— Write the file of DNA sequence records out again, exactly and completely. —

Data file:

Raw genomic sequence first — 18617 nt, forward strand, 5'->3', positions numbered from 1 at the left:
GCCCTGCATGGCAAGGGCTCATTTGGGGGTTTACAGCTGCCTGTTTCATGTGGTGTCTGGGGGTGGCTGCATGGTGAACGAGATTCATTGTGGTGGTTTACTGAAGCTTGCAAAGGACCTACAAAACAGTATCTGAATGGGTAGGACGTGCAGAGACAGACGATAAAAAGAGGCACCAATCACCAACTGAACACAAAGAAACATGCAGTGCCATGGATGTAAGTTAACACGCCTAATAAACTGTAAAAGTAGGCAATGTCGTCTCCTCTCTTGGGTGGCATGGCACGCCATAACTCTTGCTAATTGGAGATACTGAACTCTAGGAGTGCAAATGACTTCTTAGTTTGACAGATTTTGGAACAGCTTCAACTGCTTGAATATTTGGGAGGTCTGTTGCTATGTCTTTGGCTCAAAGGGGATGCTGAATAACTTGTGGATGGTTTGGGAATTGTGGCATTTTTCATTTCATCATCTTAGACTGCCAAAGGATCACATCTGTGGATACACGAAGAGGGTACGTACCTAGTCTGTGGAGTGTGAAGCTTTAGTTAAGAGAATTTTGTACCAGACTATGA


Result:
Raw genomic sequence first — 18617 nt, forward strand, 5'->3', positions numbered from 1 at the left:
GCCCTGCATGGCAAGGGCTCATTTGGGGGTTTACAGCTGCCTGTTTCATGTGGTGTCTGGGGGTGGCTGCATGGTGAACGAGATTCATTGTGGTGGTTTACTGAAGCTTGCAAAGGACCTACAAAACAGTATCTGAATGGGTAGGACGTGCAGAGACAGACGATAAAAAGAGGCACCAATCACCAACTGAACACAAAGAAACATGCAGTGCCATGGATGTAAGTTAACACGCCTAATAAACTGTAAAAGTAGGCAATGTCGTCTCCTCTCTTGGGTGGCATGGCACGCCATAACTCTTGCTAATTGGAGATACTGAACTCTAGGAGTGCAAATGACTTCTTAGTTTGACAGATTTTGGAACAGCTTCAACTGCTTGAATATTTGGGAGGTCTGTTGCTATGTCTTTGGCTCAAAGGGGATGCTGAATAACTTGTGGATGGTTTGGGAATTGTGGCATTTTTCATTTCATCATCTTAGACTGCCAAAGGATCACATCTGTGGATACACGAAGAGGGTACGTACCTAGTCTGTGGAGTGTGAAGCTTTAGTTAAGAGAATTTTGTACCAGACTATGA